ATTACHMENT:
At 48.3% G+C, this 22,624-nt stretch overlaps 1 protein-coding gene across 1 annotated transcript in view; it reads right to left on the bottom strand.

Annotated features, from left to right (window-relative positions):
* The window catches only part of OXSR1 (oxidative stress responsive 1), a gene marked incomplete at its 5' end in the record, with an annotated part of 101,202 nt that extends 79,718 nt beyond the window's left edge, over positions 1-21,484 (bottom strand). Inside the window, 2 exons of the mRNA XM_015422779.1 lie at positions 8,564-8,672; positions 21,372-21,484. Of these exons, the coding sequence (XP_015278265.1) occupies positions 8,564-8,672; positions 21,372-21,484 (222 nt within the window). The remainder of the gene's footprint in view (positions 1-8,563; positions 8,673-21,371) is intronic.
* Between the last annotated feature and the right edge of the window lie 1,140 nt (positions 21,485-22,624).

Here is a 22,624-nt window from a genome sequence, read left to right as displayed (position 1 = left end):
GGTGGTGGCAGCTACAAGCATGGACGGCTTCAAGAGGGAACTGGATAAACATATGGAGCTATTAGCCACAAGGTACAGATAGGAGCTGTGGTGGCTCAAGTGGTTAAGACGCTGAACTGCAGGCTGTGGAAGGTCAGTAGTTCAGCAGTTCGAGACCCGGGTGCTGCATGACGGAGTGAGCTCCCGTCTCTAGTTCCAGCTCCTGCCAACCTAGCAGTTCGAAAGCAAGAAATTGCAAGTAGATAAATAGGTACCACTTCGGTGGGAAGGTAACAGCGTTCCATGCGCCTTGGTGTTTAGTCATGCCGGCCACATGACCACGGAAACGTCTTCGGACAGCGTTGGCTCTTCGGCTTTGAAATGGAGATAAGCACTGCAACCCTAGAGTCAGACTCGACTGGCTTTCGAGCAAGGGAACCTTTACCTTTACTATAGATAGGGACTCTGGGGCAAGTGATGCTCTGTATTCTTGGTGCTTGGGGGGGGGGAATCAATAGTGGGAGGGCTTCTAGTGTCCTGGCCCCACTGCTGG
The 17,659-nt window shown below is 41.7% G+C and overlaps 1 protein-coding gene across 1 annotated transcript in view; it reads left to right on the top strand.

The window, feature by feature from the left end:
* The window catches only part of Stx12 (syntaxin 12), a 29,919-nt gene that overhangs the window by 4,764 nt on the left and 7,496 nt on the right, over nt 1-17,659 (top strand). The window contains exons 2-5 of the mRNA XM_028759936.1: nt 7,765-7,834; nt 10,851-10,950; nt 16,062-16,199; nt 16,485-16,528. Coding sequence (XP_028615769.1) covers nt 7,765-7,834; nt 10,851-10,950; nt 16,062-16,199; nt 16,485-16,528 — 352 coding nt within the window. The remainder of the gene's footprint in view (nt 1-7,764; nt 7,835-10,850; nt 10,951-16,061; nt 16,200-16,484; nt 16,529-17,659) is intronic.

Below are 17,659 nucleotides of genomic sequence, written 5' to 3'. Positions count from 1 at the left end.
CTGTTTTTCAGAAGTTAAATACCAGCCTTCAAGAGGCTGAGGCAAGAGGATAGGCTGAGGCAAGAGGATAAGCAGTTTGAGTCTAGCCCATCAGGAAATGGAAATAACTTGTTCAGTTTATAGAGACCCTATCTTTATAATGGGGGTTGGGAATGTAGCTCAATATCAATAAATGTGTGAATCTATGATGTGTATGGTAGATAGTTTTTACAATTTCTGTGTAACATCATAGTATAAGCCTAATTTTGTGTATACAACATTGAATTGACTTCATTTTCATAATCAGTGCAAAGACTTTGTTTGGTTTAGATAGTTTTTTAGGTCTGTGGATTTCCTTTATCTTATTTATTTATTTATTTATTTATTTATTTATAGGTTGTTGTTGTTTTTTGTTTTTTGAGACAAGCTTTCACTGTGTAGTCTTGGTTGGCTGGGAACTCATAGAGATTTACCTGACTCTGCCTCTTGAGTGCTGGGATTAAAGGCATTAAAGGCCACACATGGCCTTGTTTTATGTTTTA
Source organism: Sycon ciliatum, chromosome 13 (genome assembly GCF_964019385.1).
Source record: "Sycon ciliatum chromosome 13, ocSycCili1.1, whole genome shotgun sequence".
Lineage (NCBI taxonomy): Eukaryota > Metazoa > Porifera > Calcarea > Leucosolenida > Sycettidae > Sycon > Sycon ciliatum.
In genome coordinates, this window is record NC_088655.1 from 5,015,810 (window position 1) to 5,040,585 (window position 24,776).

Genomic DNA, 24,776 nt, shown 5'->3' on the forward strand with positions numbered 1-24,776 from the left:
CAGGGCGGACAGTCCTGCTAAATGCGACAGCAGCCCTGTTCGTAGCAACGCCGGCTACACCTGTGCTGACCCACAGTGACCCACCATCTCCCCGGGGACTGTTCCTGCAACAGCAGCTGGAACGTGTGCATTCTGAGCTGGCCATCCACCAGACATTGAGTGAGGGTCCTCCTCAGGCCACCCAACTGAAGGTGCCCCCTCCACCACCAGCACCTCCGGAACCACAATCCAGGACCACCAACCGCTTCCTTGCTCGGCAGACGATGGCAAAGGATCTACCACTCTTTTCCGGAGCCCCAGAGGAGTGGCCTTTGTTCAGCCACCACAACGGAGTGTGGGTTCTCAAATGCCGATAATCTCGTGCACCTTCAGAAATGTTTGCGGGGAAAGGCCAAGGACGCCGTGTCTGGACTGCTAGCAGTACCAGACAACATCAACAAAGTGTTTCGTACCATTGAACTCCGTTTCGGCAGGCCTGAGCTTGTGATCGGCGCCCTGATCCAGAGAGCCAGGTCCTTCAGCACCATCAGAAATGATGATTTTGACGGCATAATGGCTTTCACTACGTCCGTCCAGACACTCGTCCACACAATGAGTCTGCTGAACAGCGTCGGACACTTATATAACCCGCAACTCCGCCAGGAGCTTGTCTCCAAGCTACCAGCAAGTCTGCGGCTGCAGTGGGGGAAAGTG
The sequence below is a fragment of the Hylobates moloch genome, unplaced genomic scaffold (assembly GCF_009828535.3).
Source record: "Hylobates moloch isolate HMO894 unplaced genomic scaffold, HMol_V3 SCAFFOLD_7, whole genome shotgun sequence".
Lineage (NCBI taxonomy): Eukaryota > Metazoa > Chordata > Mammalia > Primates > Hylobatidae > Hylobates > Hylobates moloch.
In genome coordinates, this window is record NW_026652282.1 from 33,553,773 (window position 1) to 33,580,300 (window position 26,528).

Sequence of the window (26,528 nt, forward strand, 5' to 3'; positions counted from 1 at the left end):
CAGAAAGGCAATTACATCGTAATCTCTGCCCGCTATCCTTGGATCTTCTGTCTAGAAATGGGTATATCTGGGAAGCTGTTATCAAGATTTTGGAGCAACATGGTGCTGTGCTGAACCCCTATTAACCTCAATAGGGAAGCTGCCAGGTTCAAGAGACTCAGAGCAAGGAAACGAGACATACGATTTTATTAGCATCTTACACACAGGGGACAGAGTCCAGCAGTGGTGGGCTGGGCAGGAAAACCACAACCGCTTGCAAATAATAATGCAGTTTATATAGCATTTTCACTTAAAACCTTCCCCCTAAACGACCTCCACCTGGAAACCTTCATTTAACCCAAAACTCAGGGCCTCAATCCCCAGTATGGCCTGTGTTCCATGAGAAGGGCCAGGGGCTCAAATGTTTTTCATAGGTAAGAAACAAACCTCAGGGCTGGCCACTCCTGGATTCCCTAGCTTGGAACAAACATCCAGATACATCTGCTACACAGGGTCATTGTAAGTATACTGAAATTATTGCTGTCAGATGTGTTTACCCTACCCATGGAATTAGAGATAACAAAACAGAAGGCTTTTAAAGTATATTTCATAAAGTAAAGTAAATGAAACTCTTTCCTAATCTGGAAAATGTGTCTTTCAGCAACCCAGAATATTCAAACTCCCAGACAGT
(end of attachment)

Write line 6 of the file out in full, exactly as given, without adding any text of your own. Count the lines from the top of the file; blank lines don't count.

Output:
GGTGGTGGCAGCTACAAGCATGGACGGCTTCAAGAGGGAACTGGATAAACATATGGAGCTATTAGCCACAAGGTACAGATAGGAGCTGTGGTGGCTCAAGTGGTTAAGACGCTGAACTGCAGGCTGTGGAAGGTCAGTAGTTCAGCAGTTCGAGACCCGGGTGCTGCATGACGGAGTGAGCTCCCGTCTCTAGTTCCAGCTCCTGCCAACCTAGCAGTTCGAAAGCAAGAAATTGCAAGTAGATAAATAGGTACCACTTCGGTGGGAAGGTAACAGCGTTCCATGCGCCTTGGTGTTTAGTCATGCCGGCCACATGACCACGGAAACGTCTTCGGACAGCGTTGGCTCTTCGGCTTTGAAATGGAGATAAGCACTGCAACCCTAGAGTCAGACTCGACTGGCTTTCGAGCAAGGGAACCTTTACCTTTACTATAGATAGGGACTCTGGGGCAAGTGATGCTCTGTATTCTTGGTGCTTGGGGGGGGGGAATCAATAGTGGGAGGGCTTCTAGTGTCCTGGCCCCACTGCTGG